This article was first published in the June 2016 issue of BBC History Magazine


Lyndon Johnson, also known as LBJ, was the 36th president of the United States, in office from 1963–69. The Texan assumed the presidency on John F Kennedy’s assassination, and went on to win a landslide victory over the Republicans in the 1964 election. Johnson’s presidency saw the introduction of his ‘Great Society’ legislation, aimed at attacking poverty and outlawing racial discrimination. But his popularity nose-dived after he escalated US involvement in the Vietnam War, and he decided not to seek the Democratic US presidential nomination in 1968. He died of a heart attack aged 64.

When did you first hear about Lyndon Johnson?

The world I was born into in 1965 was Johnson’s world. I’ve also just read a fascinating biography about him by Randall Woods, which points out that the central event in his life was being there on the day that Kennedy was shot. At that point, LBJ was politically washed up, but overnight he became the most powerful man in the world. What I find so interesting about him is that he became president through several dramatic rolls of the dice.

What kind of person was Johnson?

He was incredibly driven – driven to escape the poverty of his childhood, to be somebody, to railroad all his political opponents, to change America. So he had an agenda. He really understood politics and the way it works. It’s all about building consensus, even if you have to bash people’s heads together.

So there were shades of Frank Underwood (the Machiavellian fictional politician played by Kevin Spacey in the American version of House of Cards) about him?

Absolutely. As Senate majority leader before becoming president, he was constantly trying to cobble together compromises that would deliver the votes to push through legislation, and trading in rumour and gossip. He was the most amazing modern politician.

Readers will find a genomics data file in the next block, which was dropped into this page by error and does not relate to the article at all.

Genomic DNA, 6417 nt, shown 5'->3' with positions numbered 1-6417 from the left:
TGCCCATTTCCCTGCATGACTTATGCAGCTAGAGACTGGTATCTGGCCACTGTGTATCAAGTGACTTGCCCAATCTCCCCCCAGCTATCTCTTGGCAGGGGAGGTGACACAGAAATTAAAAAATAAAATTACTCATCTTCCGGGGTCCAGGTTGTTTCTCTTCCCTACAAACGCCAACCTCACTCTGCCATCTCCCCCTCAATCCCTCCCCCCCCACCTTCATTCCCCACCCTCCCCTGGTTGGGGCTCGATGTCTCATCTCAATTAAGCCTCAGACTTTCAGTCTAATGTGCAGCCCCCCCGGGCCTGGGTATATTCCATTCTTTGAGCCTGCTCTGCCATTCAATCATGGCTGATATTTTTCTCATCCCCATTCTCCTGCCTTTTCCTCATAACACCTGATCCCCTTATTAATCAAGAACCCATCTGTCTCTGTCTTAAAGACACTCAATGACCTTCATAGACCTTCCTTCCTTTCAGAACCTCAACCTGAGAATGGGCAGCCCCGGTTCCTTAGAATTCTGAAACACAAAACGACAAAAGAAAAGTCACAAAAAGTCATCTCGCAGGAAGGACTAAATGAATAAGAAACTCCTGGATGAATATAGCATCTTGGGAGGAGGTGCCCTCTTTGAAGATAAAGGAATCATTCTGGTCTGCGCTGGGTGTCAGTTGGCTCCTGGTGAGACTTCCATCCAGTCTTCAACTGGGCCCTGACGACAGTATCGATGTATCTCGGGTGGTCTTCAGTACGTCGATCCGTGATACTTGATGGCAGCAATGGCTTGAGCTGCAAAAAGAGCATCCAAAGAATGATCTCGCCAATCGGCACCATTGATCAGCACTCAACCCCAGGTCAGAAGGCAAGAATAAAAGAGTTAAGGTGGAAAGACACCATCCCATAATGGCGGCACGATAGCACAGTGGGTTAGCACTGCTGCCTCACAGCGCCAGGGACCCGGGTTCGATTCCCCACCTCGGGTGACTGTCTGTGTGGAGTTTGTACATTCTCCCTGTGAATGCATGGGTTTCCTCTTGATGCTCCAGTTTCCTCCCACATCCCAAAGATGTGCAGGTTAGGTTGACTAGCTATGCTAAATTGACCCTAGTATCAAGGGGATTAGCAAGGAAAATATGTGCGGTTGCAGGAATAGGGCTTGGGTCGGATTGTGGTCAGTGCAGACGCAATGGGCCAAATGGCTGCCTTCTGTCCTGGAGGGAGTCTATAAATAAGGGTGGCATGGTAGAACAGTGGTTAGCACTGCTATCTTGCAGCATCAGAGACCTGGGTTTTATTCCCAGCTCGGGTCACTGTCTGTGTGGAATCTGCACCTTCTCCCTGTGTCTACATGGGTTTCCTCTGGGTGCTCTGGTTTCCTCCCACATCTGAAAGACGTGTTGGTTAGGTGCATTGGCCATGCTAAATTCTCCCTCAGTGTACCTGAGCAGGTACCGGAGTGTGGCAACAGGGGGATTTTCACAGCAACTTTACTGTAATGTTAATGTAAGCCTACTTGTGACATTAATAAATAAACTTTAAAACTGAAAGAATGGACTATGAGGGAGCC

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What made him a hero?

Firstly, his sheer stamina. He never really stopped trying to get to the top, and stay at the top. Despite having a near-fatal heart attack which could have taken him out of the game for good, he kept fighting. Secondly, the way he took America three steps forward in terms of its civil rights legislation.

What was his finest hour?

The day that Kennedy was shot, when he immediately rose to the occasion. As he boarded Air Force One, someone told him the plane would take off in 30 minutes and he replied: “Hang on, I’m the president – I decide when it takes off!” Also, the civil rights legislation he pushed through. When he became president there were still separate schools for black and white people in the South, separate washbasins, you name it. He realised all that had to change.

What would he make of today’s US political scene?

He was a liberal, but a rightwing one. I think he’d recognise the power of Donald Trump, and be alarmed that the Democrats had failed to tap into the anger that has fuelled Trump’s rise.

Is there anything you don’t particularly admire about him?

Well, he was promiscuous and unfaithful to his wife. His constant search for compromise could also lead one to the conclusion that all of his principles were tradeable. Lastly, he could be very unpleasant to colleagues: he once told an aide to get out of his office, even though they were on Air Force One at the time.

Are there any parallels between his life and your own?

Like him, I’m fascinated by politics – but unlike him, I’ve never been interested in supporting any political party.

If you could meet Johnson, what would you ask him?

Can you take me shooting on your ranch? He hated Bobby Kennedy and when he took him shooting there, he gave him the biggest gun he had. After firing it, the recoil knocked Bobby to the ground. I’d like to put on a cowboy hat and see if I was man enough to withstand the same gun’s recoil.


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